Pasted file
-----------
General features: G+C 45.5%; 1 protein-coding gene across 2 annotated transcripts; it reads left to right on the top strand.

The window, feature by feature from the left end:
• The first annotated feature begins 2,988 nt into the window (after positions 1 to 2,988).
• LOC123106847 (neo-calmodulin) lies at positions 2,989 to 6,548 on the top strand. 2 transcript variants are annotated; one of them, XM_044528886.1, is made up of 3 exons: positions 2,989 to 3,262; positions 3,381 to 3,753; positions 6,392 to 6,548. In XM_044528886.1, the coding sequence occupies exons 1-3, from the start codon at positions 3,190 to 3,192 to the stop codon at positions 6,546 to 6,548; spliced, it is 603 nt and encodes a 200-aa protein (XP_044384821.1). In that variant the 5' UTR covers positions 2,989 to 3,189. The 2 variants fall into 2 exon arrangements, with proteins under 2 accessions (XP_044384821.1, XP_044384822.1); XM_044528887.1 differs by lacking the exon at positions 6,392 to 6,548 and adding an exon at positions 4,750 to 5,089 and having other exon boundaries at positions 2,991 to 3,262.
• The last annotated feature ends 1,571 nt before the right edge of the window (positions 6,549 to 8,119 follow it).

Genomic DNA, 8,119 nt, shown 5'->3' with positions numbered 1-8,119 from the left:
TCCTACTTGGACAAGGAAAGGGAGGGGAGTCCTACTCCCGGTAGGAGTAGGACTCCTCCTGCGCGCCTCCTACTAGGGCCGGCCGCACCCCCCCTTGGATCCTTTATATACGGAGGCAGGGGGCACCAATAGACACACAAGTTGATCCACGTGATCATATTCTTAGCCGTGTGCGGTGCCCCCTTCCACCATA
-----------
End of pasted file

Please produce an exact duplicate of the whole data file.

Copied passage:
General features: G+C 45.5%; 1 protein-coding gene across 2 annotated transcripts; it reads left to right on the top strand.

The window, feature by feature from the left end:
• The first annotated feature begins 2,988 nt into the window (after positions 1 to 2,988).
• LOC123106847 (neo-calmodulin) lies at positions 2,989 to 6,548 on the top strand. 2 transcript variants are annotated; one of them, XM_044528886.1, is made up of 3 exons: positions 2,989 to 3,262; positions 3,381 to 3,753; positions 6,392 to 6,548. In XM_044528886.1, the coding sequence occupies exons 1-3, from the start codon at positions 3,190 to 3,192 to the stop codon at positions 6,546 to 6,548; spliced, it is 603 nt and encodes a 200-aa protein (XP_044384821.1). In that variant the 5' UTR covers positions 2,989 to 3,189. The 2 variants fall into 2 exon arrangements, with proteins under 2 accessions (XP_044384821.1, XP_044384822.1); XM_044528887.1 differs by lacking the exon at positions 6,392 to 6,548 and adding an exon at positions 4,750 to 5,089 and having other exon boundaries at positions 2,991 to 3,262.
• The last annotated feature ends 1,571 nt before the right edge of the window (positions 6,549 to 8,119 follow it).

Genomic DNA, 8,119 nt, shown 5'->3' with positions numbered 1-8,119 from the left:
TCCTACTTGGACAAGGAAAGGGAGGGGAGTCCTACTCCCGGTAGGAGTAGGACTCCTCCTGCGCGCCTCCTACTAGGGCCGGCCGCACCCCCCCTTGGATCCTTTATATACGGAGGCAGGGGGCACCAATAGACACACAAGTTGATCCACGTGATCATATTCTTAGCCGTGTGCGGTGCCCCCTTCCACCATA